City to pay $50,000 for citation issued over obscene gesture
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The city of Pittsburgh has tentatively agreed to pay $50,000 to settle a federal lawsuit brought by a man who was cited in 2006 for giving the middle finger to a motorist and a police officer.
As part of the settlement, the city promised to train its officers in recognizing when they are violating someone's civil rights, including taking action against anyone who flips them off.
Supervisors also will review all citations issued by officers to make sure people aren't being cited for exercising their rights under the Constitution.
David Hackbart, 35, a paralegal formerly from Regent Square, and the American Civil Liberties Union sued the city after an incident in 2006 in which Mr. Hackbart gave the finger to a driver in Squirrel Hill and then gave the finger to Sgt. Brian Elledge, who then cited him for disorderly conduct.
U.S. District Judge David Cercone ruled in March that Sgt. Elledge violated Mr. Hackbart's First Amendment right to free speech.
The judge granted summary judgment to Mr. Hackbart, but the case proceeded on damages and an underlying claim that the city doesn't train its officers properly on civil rights issues.
Sara Rose, an ACLU lawyer, said her organization was pleased with the settlement, which had been in the works for months.
The city Law Department couldn't be reached for comment.
Of the $50,000, Mr. Hackbart will get $10,000. The rest will go to the ACLU and attorney Tom Farrell, who helped prepare the case.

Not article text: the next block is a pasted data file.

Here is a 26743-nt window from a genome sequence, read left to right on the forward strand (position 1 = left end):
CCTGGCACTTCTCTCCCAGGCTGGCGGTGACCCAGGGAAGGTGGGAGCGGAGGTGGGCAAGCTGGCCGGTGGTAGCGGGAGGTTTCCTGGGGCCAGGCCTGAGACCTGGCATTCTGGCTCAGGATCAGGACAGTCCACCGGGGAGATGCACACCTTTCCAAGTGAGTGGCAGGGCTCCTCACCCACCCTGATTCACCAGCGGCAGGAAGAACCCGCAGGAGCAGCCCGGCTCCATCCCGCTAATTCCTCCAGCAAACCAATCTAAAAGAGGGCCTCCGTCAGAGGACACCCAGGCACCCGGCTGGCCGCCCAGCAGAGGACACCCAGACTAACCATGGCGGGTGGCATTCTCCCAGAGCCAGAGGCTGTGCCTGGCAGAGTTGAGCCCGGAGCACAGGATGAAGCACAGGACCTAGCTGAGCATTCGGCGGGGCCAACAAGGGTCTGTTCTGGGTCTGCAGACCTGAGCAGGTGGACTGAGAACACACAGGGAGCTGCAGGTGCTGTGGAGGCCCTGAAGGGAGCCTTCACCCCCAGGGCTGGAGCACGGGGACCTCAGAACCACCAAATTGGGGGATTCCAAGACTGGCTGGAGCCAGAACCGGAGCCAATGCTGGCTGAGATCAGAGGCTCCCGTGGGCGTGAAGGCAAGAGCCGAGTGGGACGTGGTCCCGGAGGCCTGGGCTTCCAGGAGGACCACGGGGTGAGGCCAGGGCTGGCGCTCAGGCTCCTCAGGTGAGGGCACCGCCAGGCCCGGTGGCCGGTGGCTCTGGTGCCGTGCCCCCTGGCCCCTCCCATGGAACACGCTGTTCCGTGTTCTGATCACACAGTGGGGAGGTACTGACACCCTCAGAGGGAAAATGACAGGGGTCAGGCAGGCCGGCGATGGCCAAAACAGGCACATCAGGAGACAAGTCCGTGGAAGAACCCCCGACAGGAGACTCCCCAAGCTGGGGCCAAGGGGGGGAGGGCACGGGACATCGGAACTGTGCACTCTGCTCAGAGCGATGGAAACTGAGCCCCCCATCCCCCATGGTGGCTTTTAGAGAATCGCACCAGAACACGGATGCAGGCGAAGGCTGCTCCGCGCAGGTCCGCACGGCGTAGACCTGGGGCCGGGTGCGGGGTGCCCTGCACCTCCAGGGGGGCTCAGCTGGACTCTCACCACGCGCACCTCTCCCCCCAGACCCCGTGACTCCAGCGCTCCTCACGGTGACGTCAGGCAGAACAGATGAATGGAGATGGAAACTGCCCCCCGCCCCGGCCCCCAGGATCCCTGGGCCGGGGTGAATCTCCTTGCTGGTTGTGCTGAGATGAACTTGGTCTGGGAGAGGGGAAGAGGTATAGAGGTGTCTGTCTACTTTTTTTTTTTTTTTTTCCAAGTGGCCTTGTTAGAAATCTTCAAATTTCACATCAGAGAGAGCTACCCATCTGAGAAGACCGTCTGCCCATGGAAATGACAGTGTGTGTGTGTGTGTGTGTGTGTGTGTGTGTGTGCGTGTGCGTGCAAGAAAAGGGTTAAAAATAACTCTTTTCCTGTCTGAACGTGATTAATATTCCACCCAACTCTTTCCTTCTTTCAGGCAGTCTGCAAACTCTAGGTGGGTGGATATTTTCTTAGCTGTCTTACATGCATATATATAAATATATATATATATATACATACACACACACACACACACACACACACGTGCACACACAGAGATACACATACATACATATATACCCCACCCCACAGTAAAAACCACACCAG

Citations for giving the finger have been central to several suits here in recent years, and the cops have lost each time.
That's because the federal courts have consistently ruled that giving someone the finger, even a police officer, is protected free speech.
One of the best-known cases came in 1990, when the 9th U.S. Circuit Court of Appeals in San Francisco ruled that a man pulled over in Douglas, Ariz., in 1987 for flipping off and swearing at a police officer did not break the law.
The appellate judges certainly made it clear that the plaintiff, Ralph Duran, acted like a jerk.
"But disgraceful as Duran's behavior may have been," wrote Judge Alex Kozinski, "it was not illegal; criticism of the police is not a crime."
Police have been slow to get the message and their employers have ended up on the hook.
In 2003, Sewickley police cited David Dickinson of Ambridge for flipping off the local fire chief. The borough settled the case for $9,000.
In a 2005 suit, a flight attendant sued state Trooper Samuel Nassan for issuing a $75 traffic citation for giving the trooper the finger. That incident differed slightly from the Sewickley one in that the flight attendant said he never made the gesture. Either way, the state police settled the suit for $7,500.
In Mr. Hackbart's case, he said he was trying to parallel park on Murray Avenue on April 10, 2006, but a car behind him pulled too close and blocked him. So he flipped off the driver. As he did, he heard another driver say, "Don't flip him off."
He immediately flipped off the second driver, who turned out to be Sgt. Elledge.
The city had argued that the disorderly conduct citation was for blocking traffic, not the middle finger.
But Judge Cercone disagreed and ruled that the sergeant's action was "retaliatory."
First Published November 25, 2009 12:00 am